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Illinois church names successor to slain pastor
Bob Allen, Associated Baptist Press
December 29, 2010
4 MIN READ TIME

Illinois church names successor to slain pastor

Illinois church names successor to slain pastor
Bob Allen, Associated Baptist Press
December 29, 2010

MARYVILLE, Ill. — Twenty-one months after its pastor was

gunned down in the pulpit, First Baptist Church of Maryville, Ill., has chosen

a new pastor.

Tom Hufty, vice president of collegiate affairs and

assistant to the president at Hannibal-LaGrange University in Hannibal, Mo.,

takes over as full-time senior pastor Feb. 1. For the past 13 months Hufty has

served as interim pastor of the congregation grieving over the

murder of Pastor Fred Winters on March 8, 2009.

Winters, 46, senior pastor of the church for more than 20

years, was in the middle of his sermon in the earliest of three worship

services when 27-year-old Terry Sedlacek entered the 1,000-seat sanctuary and

walked toward the pulpit. Sedlacek pulled out a .45-caliber semi-automatic

pistol and fired four times until the gun jammed. The fourth bullet struck the

pastor in the heart, killing him instantly.

Horrified worshipers at first

thought it was part of a skit.

Sedlacek then pulled out a four-inch knife and began

injuring himself. Two men who helped subdue the attacker were wounded. Sedlacek

is charged with first-degree murder. In October a judge found him mentally

unfit to stand trial. His lawyers claim he is schizophrenic.

Tom Hufty

Hufty, a popular supply preacher during his 13 years at the

Missouri Baptist Convention-affiliated university, was among a line of guest

preachers — including some prominent leaders of the Southern Baptist Convention

— to fill the pulpit at First Baptist Church in the months after Winters’

death.

Hufty agreed to become interim pastor, after refusing twice,

on Oct. 11, 2009. The pastor search committee first asked about interviewing

him as permanent pastor in May. “I tried to tell the committee that the

reaction was typical,” he said.

“I told them we had our plans.”

Hufty eventually gave the committee his resume but told them

to put it at the bottom of the pile. The stack of 180 resumes was whittled down

to two. Hufty was interviewed in November and was the committee’s unanimous

choice.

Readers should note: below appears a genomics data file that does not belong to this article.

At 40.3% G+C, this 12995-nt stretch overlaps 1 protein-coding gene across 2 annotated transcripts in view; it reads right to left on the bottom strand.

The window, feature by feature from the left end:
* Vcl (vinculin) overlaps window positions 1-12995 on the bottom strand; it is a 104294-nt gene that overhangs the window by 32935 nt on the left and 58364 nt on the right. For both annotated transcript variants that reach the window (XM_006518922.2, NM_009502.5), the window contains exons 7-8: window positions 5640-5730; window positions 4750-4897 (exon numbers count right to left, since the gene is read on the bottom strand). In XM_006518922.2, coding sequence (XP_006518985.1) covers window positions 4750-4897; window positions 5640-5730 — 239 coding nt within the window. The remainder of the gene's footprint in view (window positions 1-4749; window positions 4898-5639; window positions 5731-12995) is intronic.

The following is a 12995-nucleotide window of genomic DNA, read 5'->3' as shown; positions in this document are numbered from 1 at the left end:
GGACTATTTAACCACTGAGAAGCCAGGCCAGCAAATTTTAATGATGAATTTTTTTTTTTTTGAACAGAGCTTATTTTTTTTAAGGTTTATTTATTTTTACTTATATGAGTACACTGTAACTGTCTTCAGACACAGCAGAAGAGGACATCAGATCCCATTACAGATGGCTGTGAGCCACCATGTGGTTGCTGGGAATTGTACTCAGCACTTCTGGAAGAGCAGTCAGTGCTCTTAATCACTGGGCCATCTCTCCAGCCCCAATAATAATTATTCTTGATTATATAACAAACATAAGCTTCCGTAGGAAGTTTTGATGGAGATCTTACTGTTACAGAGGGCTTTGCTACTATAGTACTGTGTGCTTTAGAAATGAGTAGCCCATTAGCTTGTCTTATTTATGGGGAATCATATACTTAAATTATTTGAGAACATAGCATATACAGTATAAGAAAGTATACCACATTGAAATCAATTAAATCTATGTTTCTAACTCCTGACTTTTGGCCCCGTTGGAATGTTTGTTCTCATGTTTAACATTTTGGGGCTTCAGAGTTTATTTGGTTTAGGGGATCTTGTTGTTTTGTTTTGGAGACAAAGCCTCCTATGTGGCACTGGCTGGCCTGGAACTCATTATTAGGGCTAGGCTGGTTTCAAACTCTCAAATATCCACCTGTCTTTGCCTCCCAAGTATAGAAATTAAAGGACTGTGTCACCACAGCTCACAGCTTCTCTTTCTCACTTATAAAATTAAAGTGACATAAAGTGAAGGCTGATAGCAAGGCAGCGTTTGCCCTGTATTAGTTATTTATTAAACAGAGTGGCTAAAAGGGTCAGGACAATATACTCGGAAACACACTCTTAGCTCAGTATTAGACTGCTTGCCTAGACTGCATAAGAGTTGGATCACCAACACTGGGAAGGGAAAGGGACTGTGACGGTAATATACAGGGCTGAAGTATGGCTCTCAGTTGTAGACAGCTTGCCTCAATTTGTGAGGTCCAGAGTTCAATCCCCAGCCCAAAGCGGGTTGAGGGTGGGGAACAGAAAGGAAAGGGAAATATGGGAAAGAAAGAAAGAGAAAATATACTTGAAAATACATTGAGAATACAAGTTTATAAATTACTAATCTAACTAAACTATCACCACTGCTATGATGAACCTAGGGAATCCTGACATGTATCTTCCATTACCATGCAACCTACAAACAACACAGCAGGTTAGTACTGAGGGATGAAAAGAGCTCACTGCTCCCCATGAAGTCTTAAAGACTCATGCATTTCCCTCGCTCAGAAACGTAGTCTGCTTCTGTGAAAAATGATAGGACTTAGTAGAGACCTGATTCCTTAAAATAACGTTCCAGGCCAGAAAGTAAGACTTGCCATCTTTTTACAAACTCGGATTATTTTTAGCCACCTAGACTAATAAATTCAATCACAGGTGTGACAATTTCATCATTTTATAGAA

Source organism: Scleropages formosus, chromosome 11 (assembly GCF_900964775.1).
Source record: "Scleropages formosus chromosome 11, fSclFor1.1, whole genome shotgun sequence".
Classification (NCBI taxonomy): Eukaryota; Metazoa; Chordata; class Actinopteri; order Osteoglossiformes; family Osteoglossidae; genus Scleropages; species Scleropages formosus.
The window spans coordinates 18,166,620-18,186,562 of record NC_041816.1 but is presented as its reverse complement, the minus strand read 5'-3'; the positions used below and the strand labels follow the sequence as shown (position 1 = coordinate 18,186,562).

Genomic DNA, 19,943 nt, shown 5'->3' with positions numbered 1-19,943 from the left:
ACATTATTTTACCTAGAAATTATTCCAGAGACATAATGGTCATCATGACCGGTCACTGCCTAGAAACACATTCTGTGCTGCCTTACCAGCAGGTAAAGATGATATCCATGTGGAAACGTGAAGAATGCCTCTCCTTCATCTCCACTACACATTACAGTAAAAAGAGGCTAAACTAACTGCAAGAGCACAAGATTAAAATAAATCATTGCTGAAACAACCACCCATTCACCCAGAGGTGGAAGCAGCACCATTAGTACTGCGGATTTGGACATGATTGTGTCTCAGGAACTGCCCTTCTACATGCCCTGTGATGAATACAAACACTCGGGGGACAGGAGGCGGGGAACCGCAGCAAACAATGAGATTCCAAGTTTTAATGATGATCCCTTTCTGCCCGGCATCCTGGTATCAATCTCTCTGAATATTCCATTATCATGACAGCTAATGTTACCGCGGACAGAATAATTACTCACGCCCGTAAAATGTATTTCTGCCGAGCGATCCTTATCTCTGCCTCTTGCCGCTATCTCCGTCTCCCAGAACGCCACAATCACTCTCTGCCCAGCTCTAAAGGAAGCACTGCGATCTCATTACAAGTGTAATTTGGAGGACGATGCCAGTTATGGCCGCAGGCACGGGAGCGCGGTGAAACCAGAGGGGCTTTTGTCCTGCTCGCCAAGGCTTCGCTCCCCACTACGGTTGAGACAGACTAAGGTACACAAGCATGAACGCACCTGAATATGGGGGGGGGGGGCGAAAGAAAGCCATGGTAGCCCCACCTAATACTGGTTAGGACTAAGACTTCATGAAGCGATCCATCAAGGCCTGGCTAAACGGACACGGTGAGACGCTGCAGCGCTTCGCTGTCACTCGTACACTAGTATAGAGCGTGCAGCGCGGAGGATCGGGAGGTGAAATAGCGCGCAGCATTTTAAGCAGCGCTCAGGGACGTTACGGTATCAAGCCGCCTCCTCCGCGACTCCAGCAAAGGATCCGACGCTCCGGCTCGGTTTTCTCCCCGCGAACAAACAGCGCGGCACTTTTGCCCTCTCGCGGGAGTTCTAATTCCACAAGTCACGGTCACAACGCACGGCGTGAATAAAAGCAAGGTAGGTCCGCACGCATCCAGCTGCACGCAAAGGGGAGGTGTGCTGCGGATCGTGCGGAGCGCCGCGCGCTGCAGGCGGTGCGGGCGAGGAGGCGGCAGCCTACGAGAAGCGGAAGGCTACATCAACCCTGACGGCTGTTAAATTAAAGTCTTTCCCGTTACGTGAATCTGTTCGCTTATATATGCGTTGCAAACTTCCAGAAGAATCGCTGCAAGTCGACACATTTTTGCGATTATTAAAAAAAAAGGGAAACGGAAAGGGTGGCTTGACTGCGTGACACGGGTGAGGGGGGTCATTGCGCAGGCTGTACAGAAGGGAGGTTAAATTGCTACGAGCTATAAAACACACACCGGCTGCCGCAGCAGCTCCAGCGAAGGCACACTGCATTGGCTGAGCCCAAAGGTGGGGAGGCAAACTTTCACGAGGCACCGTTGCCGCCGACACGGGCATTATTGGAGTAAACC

“That’s when it hit us that, wow, this is serious,” Hufty

said. The choice was announced Nov. 21. The church voted nearly unanimously to

approve the recommendation Dec. 5.

“God has taught us many lessons during this time, but the

most important one we’ve learned is the very real power of prayer,” said

Mark Jones, minster of worship and interim co-leader at First Baptist Church of

Maryville. “He has answered our prayers by giving us a gifted leader in Dr.

Hufty.”

Hufty brings

30 years of experience in church work, including 13 years as associate pastor

for student and family ministries at Pleasant Valley Baptist Church in Liberty,

Mo. He is a graduate of Hannibal-LaGrange and received the master’s in

religious education from Midwestern Baptist Theological Seminary in 1983.

Hufty plans to continue as interim pastor through January to

finish some projects at Hannibal-LaGrange and to help smooth the transition to

a new vice president.

Hufty’s wife of 29 years, Rhonda, has also worked at

Hannibal-LaGrange as director of public relations since 2003. She resigned Dec.

20. They have two adult children and work together leading marriage-and-family

conferences in churches and conventions.

Winters’ murder set off a national discussion

about church security and prompted debate

about whether licensed concealed-weapons holders should be permitted to carry

their guns in church.

Winters’ widow, Cindy, has started a ministry

of her own called Grace and Hope Ministries.

“I know that for many of you this week brings more hurt than

celebration,” she posted

on the ministry’s Facebook page Dec. 21. “I have found myself aching and

working very hard just to have enough strength to get through each day.”

“I pray that in the midst of pain and sorrow each of us will

still see the hope that our Savior brings and feel his strong presence and

love,” she wrote. “My heart goes out to each of you.”

(EDITOR’S NOTE — Allen is senior writer for Associated

Baptist Press. Vicki Brown of Word and Way contributed to this story.)